A mix of museum staff, volunteers and visiting scholars, we meet on Friday evenings at about six o’ clock to read Freud’s works.
Attendance varies from between four to ten people. This evening there are seven of us. The wine bottles are opened, the crisps and chocolates are spread along the table in the upper office.
Tom, our Volunteer Coordinator arrives with the texts.
We are starting Freud’s case history of his patient known as Dora.
Taking it in turns to read aloud, we tackle his ‘Prefatory Remarks’. The first section is a defence of his flouting of patient confidentiality in the cause of science.
We pause to discuss the aggressiveness of the defence, and what is meant by ‘science’ in the context of psychoanalysis.
Next Freud claims ‘the rights of the gynaecologist’ to call ‘the organs and functions of sexual life’ by their proper names. To us this is less controversial and we comment briefly on it.
When he gets onto the interpretation of dreams, a lively conversation breaks out.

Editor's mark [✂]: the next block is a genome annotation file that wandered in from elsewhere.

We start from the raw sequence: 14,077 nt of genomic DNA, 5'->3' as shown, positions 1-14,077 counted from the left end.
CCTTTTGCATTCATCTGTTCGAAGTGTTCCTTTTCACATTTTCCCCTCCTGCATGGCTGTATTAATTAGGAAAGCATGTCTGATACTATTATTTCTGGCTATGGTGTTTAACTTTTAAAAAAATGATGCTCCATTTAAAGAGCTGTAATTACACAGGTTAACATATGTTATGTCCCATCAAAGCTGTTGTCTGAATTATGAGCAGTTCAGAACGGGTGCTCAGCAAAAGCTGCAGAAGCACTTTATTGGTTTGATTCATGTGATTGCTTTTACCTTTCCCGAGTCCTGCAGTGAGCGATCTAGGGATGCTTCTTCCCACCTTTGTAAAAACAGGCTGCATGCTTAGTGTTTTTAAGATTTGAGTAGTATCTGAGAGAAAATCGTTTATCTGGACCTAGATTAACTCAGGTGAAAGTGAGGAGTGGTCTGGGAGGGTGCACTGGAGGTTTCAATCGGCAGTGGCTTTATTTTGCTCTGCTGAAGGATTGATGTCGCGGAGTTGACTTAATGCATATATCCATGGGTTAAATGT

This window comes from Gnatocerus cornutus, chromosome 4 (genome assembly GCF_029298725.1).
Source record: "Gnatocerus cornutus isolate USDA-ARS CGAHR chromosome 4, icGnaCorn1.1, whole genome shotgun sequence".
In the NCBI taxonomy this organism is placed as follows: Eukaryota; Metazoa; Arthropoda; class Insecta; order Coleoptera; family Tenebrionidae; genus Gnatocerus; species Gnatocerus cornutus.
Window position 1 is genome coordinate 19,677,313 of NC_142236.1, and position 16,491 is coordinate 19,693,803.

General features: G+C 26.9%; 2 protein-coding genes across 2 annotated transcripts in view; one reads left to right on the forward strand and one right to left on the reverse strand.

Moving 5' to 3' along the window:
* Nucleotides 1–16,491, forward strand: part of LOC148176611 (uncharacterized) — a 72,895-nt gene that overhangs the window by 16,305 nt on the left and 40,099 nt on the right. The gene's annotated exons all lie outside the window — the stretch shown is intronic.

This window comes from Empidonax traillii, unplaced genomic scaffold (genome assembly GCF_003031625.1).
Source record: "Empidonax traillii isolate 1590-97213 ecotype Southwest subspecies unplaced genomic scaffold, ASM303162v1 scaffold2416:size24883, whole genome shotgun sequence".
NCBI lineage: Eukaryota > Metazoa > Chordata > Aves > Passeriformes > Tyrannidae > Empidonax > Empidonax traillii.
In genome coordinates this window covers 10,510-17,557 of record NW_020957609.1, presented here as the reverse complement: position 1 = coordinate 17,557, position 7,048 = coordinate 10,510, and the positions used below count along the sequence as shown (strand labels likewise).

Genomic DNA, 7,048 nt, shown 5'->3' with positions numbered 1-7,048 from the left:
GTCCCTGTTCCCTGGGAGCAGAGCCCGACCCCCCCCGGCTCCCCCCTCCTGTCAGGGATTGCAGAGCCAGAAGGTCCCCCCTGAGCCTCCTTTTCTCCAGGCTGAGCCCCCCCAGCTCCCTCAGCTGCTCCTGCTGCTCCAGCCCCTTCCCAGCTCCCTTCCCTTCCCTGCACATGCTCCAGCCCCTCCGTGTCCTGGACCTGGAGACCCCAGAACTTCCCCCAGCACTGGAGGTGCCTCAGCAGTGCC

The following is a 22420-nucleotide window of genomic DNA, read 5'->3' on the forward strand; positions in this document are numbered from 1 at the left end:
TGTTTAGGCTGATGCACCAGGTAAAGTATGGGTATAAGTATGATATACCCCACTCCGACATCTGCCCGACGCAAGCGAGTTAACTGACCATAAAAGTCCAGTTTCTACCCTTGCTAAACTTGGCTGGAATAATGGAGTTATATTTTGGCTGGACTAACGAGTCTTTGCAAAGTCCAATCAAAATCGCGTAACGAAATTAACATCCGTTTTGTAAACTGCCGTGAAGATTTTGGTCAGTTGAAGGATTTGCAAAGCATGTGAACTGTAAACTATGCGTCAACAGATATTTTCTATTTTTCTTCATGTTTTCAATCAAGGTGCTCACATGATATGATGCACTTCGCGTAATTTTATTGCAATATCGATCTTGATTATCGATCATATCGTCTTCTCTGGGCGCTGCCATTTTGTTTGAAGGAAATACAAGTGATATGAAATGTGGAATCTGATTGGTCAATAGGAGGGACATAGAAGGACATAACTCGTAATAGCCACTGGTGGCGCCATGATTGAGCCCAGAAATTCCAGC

Everyone has an interest in dreams. We discuss the different varieties of dream, we recount dreams, we comment on different cultures’ interpretation of dreams, and the contributions of contemporary science to our knowledge of the function of dreams.
Tom has to remind us gently that time is running out. We carry on for a couple more paragraphs in which Freud compares himself to an archaeologist, ‘bringing to the light of day’ long-buried relics, and idea which is reproduced in material form in his study downstairs, where his collected archaeological artefacts crowd his desk and shelves.
There are a few crumbs left in the crisp packet, more spaces in the chocolate box. The wine bottles are empty.
I said there were seven of us at the table this evening. Actually, there were eight. Courtesy of his translator, Sigmund Freud talked with us out of these pages.